ISACA: Cybersecurity teams facing big remote support challenges

Cybersecurity attacks rising during COVID-19, but only half of organisations contacted say their Cyber teams are actually on top of the issues yet

Posted 5 May 2020 by Gary Flood

Only 51% of technology professionals and leaders report they’re “highly confident” their Cybersecurity teams are ready to detect and respond to the rising cybersecurity attacks during COVID-19.

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That’s according to new research by global standards and certification association ISACA, which also found that a very worrying 59% are confident their Cyber teams have “the necessary tools and resources at home to perform their job effectively”. 

This could presents real trouble, says the body – as no less than 58% of respondents say threat actors are taking advantage of the Pandemic to disrupt organisations. A scarily high 92% say cyberattacks on individuals are increasing. 

ISACA, which regulates things like COBIT, also found that even though 80% of the members who responded to the survey share Cyber risk best practices for working at home as shelter in place orders began, 87% of respondents still say the rapid transition to remote work “has increased data protection and privacy risk”. 

“Organisations are rapidly and aggressively moving toward new ways of doing business during this time, which is a very positive thing,” notes the membership group’s CEO, David Samuelson.

“But it can also lead to making compromises that can leave them vulnerable to threats.

“A surge in the number of remote workers means there is a greater attack surface. Remote work is critically important right now, so security has to be at the forefront along with employee education. ISACA professionals have an especially critical role to play in protecting their enterprises, customers and stakeholders during this pandemic.”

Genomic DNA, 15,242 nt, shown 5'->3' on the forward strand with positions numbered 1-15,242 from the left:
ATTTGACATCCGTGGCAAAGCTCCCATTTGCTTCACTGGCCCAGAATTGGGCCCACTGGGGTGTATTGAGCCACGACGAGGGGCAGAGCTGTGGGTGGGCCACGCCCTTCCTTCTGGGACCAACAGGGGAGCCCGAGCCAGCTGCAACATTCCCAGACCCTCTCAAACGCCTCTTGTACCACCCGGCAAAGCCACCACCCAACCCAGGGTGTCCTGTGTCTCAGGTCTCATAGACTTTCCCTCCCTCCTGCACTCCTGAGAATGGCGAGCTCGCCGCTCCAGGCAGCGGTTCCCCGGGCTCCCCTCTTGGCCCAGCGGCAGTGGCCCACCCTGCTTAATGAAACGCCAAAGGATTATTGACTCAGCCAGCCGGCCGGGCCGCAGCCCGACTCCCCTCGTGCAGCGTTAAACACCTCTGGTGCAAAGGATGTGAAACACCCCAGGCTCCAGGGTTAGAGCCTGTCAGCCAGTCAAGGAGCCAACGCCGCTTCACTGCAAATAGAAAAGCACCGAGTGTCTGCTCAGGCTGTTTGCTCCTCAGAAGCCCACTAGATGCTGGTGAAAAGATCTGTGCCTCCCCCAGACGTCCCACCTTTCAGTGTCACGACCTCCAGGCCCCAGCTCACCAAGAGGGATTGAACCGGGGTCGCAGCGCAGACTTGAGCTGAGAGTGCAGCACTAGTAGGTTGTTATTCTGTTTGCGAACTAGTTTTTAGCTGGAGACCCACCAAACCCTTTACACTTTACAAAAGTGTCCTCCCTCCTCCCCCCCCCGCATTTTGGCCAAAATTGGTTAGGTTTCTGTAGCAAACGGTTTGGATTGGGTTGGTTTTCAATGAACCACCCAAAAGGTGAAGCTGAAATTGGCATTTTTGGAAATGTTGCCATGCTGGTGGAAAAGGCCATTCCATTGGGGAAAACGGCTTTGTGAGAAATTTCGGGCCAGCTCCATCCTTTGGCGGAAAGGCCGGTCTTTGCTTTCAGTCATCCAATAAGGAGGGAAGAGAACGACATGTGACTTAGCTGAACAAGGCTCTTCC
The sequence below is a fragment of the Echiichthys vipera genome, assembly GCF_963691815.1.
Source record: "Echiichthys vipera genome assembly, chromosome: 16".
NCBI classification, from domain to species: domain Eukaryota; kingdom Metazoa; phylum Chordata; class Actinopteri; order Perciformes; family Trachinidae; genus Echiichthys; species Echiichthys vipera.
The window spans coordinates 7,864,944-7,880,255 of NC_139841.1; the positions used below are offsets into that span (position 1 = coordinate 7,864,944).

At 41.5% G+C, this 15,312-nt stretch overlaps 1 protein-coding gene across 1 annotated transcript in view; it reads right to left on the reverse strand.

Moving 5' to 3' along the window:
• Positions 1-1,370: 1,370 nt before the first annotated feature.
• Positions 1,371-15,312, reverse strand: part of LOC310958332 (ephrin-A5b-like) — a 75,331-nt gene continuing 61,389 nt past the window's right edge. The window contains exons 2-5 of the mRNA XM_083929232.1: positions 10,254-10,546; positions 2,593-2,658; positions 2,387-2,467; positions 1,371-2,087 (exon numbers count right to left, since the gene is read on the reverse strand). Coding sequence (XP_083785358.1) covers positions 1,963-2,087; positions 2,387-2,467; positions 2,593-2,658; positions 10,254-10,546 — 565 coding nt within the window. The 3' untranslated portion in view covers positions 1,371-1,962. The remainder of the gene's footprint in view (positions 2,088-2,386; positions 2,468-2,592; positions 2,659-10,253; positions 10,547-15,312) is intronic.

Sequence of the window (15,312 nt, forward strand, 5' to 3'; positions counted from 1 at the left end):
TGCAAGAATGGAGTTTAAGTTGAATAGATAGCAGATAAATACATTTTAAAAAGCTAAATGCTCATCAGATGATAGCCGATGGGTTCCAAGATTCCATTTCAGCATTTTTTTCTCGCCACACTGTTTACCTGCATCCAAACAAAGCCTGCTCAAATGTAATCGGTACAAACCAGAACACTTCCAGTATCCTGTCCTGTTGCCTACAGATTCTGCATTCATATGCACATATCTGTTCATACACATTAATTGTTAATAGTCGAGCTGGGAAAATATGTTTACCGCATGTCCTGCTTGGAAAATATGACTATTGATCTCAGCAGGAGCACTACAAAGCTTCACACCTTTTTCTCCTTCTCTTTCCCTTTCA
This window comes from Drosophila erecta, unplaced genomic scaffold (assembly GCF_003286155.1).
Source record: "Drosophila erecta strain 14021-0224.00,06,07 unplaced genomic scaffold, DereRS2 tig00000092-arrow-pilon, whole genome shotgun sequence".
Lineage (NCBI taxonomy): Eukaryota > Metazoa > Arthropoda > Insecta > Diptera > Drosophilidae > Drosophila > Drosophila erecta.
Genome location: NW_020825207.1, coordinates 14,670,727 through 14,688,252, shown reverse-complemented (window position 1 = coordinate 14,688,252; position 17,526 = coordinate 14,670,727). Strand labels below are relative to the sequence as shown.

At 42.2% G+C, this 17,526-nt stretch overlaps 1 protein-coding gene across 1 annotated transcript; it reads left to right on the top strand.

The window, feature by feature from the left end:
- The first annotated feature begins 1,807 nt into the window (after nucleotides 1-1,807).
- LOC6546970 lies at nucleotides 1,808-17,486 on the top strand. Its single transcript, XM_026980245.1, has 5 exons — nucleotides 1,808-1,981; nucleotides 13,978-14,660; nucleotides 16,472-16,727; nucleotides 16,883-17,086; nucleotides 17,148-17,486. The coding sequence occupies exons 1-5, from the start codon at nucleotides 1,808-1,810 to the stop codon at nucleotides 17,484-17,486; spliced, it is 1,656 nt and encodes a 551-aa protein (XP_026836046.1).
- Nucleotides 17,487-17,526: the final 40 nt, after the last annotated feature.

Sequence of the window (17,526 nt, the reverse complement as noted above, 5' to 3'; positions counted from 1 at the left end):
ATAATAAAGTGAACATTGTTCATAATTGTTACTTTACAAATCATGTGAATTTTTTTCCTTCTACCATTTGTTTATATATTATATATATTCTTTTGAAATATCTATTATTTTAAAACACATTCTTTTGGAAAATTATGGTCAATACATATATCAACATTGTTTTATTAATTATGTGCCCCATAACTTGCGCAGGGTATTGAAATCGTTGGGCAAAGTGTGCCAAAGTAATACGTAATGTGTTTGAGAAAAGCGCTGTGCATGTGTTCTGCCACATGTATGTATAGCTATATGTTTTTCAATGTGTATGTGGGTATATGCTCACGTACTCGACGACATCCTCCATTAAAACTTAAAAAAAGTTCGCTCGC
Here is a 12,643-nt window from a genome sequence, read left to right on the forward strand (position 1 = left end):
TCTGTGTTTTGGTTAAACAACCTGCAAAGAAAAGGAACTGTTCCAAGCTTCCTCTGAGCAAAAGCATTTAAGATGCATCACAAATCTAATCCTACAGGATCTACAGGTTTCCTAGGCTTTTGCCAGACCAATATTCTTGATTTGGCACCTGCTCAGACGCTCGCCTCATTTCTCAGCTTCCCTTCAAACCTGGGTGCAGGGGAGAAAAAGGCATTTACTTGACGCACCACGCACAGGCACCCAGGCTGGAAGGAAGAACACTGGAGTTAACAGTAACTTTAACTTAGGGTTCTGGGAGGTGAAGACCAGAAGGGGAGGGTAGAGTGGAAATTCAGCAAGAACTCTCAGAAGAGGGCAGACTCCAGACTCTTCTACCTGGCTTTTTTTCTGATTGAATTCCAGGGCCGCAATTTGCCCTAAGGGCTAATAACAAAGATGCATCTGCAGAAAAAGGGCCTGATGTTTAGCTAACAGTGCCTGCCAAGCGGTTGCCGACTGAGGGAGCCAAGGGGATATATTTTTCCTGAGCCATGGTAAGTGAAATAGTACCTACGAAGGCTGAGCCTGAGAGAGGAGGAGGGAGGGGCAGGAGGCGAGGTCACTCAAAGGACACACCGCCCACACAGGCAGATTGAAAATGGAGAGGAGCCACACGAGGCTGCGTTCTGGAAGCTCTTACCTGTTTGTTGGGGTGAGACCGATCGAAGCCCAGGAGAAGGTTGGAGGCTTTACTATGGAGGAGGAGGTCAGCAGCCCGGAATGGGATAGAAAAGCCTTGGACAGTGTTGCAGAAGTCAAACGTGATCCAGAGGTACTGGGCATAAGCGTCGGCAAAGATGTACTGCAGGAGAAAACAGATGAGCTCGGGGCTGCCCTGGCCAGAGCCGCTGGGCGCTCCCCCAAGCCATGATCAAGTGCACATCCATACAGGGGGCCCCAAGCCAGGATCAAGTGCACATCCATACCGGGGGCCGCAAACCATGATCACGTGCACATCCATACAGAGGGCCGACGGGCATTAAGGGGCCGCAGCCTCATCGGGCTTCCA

ISACA surveyed more than 3,700 IT audit, risk, governance and cybersecurity professionals from 123 countries in the middle of last month to assess the impact of COVID-19 on their organisations and their own jobs. 

Most of these professionals believe their jobs are safe, though 10% think a job loss is likely and 1% have been furloughed.

However, while their own positions are stable, respondents are still extremely concerned about these wider impacts of the novel coronavirus: 

  • Economic impact on my national economy (49%) 
  • Health of family and friends (44%) 
  • Personal health (30%) 
  • Economic impact on my organisation (24%). 

While respondents report being highly satisfied with their organization’s internal communications, business continuity plans and executive leadership related to COVID-19, their organizations have not been able to avoid the negative effects, including:

  1. Decreased revenues/sales (46%)
  2. Reduced overall productivity (37%—more executives than practitioners think this is the case)
  3. Reduced budgets (32%)
  4. Supply chain problems (22%)
  5. Closed business operations (19%).

Reassuringly, though, the majority of respondents expect normal business operations to resume by Q3 2020.

“It’s hard to predict what ‘normal’ will look like in the short term,” cautions the group’s Chief Technology Officer, Simona Rollinson.

“What we do know is that tech professionals, including the IT audit, risk, governance and security professionals in our community, are more necessary than ever to their enterprises, and they are well-positioned to adapt and even thrive, regardless of what changes may be in store.” 

For more information on the study, visit www.isaca.org/covid19study

ISACA’s COVID-19 resource centre, which contains resources on business continuity, secure remote work and virtual learning, is also available here.